December 8, 2003.
Exposing workers to cigarette smoke could be a criminal offence
Physicians for a Smoke-Free Canada welcomed Parliament’s adoption of Bill C-45, An Act to amend the Criminal Code (criminal liability of organizations), that now requires employers and managers to take “reasonable steps to prevent bodily harm” in the workplace.
The new law, which received Royal Assent on November 7, 2003 adds the following new obligation to the Criminal Code in Section 217.1:
"Every one who undertakes, or has the authority, to direct how another person does work or performs a task is under a legal duty to take reasonable steps to prevent bodily harm to that person, or any other person, arising from that work or task."
"Smoking in the workplace is probably the largest single unsolved health and safety issue in Canadian workplaces,” said Neil Collishaw, PSC's research director. “Employees who are obliged to inhale other people’s tobacco smoke at work are almost certain to suffer bodily harm, as it is defined in the Criminal Code (‘…any hurt or injury to a person that interferes with the health or comfort of the person and that is more than merely transient or trifling in nature.’). Exposure to second-hand smoke at work causes cancer, heart disease and other diseases that are for more than ‘merely transient or trifling in nature,’” observed Mr. Collishaw. These illnesses, and criminal liability, can be avoided if employers take the reasonable measure of banning smoking on their premises.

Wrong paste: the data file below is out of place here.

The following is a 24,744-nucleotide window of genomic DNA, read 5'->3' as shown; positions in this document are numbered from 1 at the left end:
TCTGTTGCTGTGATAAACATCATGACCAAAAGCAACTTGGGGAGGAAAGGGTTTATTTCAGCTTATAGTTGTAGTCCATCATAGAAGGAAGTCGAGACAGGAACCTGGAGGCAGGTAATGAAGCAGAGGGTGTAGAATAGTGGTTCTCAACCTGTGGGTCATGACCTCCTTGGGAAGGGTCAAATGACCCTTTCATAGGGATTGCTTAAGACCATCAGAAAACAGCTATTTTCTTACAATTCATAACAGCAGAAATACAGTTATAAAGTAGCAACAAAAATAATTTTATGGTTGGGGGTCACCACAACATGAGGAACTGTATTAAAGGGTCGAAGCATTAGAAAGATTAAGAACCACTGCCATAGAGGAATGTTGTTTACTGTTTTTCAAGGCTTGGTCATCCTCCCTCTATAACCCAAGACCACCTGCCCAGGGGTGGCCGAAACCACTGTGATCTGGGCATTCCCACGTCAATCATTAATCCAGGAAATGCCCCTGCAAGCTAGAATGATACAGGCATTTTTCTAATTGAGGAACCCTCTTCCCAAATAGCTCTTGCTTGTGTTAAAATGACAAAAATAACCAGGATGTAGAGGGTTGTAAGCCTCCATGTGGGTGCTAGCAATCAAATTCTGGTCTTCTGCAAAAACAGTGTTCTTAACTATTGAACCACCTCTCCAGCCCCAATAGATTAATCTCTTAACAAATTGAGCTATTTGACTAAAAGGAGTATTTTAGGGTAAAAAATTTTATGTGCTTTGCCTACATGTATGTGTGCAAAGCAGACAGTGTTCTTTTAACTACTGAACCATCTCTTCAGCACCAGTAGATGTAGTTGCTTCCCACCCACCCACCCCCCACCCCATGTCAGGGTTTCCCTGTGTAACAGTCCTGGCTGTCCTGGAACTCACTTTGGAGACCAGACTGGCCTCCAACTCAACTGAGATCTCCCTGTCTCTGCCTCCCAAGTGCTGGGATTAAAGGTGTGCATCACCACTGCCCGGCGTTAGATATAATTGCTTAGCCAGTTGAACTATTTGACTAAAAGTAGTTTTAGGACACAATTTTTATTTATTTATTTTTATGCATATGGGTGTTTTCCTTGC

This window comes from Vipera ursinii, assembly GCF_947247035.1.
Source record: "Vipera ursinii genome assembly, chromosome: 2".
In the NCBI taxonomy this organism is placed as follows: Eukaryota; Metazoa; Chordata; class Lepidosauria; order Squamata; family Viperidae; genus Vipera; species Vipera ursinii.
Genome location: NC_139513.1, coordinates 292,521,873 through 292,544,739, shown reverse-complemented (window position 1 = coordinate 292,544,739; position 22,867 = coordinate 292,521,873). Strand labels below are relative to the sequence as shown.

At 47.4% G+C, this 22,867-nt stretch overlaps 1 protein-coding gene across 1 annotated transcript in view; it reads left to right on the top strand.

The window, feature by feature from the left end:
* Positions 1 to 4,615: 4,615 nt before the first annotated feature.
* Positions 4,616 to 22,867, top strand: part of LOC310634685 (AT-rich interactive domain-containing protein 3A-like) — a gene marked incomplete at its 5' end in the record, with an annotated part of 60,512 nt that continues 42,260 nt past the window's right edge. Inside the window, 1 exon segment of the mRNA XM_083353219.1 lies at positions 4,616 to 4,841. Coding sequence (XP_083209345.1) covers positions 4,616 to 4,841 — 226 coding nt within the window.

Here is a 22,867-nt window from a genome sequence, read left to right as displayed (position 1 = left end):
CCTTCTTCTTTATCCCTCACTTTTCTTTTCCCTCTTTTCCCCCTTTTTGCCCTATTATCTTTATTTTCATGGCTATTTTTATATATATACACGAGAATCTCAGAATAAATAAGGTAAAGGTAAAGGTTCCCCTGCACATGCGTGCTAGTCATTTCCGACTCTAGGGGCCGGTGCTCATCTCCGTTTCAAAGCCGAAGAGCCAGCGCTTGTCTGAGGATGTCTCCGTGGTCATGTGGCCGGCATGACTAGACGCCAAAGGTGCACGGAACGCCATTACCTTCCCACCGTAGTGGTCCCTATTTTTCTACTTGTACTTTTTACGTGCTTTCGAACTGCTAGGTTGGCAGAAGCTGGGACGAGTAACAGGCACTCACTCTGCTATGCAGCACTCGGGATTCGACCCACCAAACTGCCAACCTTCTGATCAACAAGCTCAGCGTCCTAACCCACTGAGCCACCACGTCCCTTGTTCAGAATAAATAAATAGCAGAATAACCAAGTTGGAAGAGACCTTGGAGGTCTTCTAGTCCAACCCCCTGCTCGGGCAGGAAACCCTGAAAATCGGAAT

"Unlike labour law, this law applies equally across Canada, giving all workers and all Canadians a new mechanism to ensure the protection of their health and safety," said Neil Collishaw. “Employers and managers who move quickly to ban smoking on their premises will not only be protecting their workers, but they will also be protecting themselves from potential criminal liability for failure to provide a healthy workplace,” he concluded.
For information: Cynthia Callard, Executive Director.
1 613 233 4878